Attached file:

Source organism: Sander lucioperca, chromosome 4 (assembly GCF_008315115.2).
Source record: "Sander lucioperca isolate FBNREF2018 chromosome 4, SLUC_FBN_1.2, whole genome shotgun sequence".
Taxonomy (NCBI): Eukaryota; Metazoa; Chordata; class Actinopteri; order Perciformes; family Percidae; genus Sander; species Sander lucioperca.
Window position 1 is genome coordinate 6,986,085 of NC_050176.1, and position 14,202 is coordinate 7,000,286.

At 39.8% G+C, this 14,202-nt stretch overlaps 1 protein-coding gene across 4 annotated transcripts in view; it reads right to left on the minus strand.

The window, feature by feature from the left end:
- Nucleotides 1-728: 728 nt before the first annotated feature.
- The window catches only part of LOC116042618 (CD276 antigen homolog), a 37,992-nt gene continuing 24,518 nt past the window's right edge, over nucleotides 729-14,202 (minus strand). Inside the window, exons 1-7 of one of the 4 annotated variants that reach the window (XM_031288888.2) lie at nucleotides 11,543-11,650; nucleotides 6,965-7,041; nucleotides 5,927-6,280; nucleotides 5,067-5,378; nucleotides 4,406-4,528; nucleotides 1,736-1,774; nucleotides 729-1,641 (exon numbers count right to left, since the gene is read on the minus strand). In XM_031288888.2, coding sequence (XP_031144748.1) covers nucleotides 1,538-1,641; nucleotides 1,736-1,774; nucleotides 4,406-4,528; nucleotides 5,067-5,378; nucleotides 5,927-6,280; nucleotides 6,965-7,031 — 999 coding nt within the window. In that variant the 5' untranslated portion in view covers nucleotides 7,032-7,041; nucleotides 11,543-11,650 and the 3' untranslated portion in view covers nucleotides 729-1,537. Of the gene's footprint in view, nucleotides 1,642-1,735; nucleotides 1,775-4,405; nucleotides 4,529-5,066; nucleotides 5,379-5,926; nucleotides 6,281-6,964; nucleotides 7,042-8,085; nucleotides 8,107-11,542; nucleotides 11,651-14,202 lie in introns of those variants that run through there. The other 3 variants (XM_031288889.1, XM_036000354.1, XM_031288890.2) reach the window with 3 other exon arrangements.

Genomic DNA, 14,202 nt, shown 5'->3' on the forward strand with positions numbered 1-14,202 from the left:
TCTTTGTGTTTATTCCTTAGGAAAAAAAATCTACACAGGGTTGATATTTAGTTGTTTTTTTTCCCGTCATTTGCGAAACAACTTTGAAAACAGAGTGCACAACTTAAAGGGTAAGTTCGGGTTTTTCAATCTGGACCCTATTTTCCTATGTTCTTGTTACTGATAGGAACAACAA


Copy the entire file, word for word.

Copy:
Source organism: Sander lucioperca, chromosome 4 (assembly GCF_008315115.2).
Source record: "Sander lucioperca isolate FBNREF2018 chromosome 4, SLUC_FBN_1.2, whole genome shotgun sequence".
Taxonomy (NCBI): Eukaryota; Metazoa; Chordata; class Actinopteri; order Perciformes; family Percidae; genus Sander; species Sander lucioperca.
Window position 1 is genome coordinate 6,986,085 of NC_050176.1, and position 14,202 is coordinate 7,000,286.

At 39.8% G+C, this 14,202-nt stretch overlaps 1 protein-coding gene across 4 annotated transcripts in view; it reads right to left on the minus strand.

The window, feature by feature from the left end:
- Nucleotides 1-728: 728 nt before the first annotated feature.
- The window catches only part of LOC116042618 (CD276 antigen homolog), a 37,992-nt gene continuing 24,518 nt past the window's right edge, over nucleotides 729-14,202 (minus strand). Inside the window, exons 1-7 of one of the 4 annotated variants that reach the window (XM_031288888.2) lie at nucleotides 11,543-11,650; nucleotides 6,965-7,041; nucleotides 5,927-6,280; nucleotides 5,067-5,378; nucleotides 4,406-4,528; nucleotides 1,736-1,774; nucleotides 729-1,641 (exon numbers count right to left, since the gene is read on the minus strand). In XM_031288888.2, coding sequence (XP_031144748.1) covers nucleotides 1,538-1,641; nucleotides 1,736-1,774; nucleotides 4,406-4,528; nucleotides 5,067-5,378; nucleotides 5,927-6,280; nucleotides 6,965-7,031 — 999 coding nt within the window. In that variant the 5' untranslated portion in view covers nucleotides 7,032-7,041; nucleotides 11,543-11,650 and the 3' untranslated portion in view covers nucleotides 729-1,537. Of the gene's footprint in view, nucleotides 1,642-1,735; nucleotides 1,775-4,405; nucleotides 4,529-5,066; nucleotides 5,379-5,926; nucleotides 6,281-6,964; nucleotides 7,042-8,085; nucleotides 8,107-11,542; nucleotides 11,651-14,202 lie in introns of those variants that run through there. The other 3 variants (XM_031288889.1, XM_036000354.1, XM_031288890.2) reach the window with 3 other exon arrangements.

Genomic DNA, 14,202 nt, shown 5'->3' on the forward strand with positions numbered 1-14,202 from the left:
TCTTTGTGTTTATTCCTTAGGAAAAAAAATCTACACAGGGTTGATATTTAGTTGTTTTTTTTCCCGTCATTTGCGAAACAACTTTGAAAACAGAGTGCACAACTTAAAGGGTAAGTTCGGGTTTTTCAATCTGGACCCTATTTTCCTATGTTCTTGTTACTGATAGGAACAACAA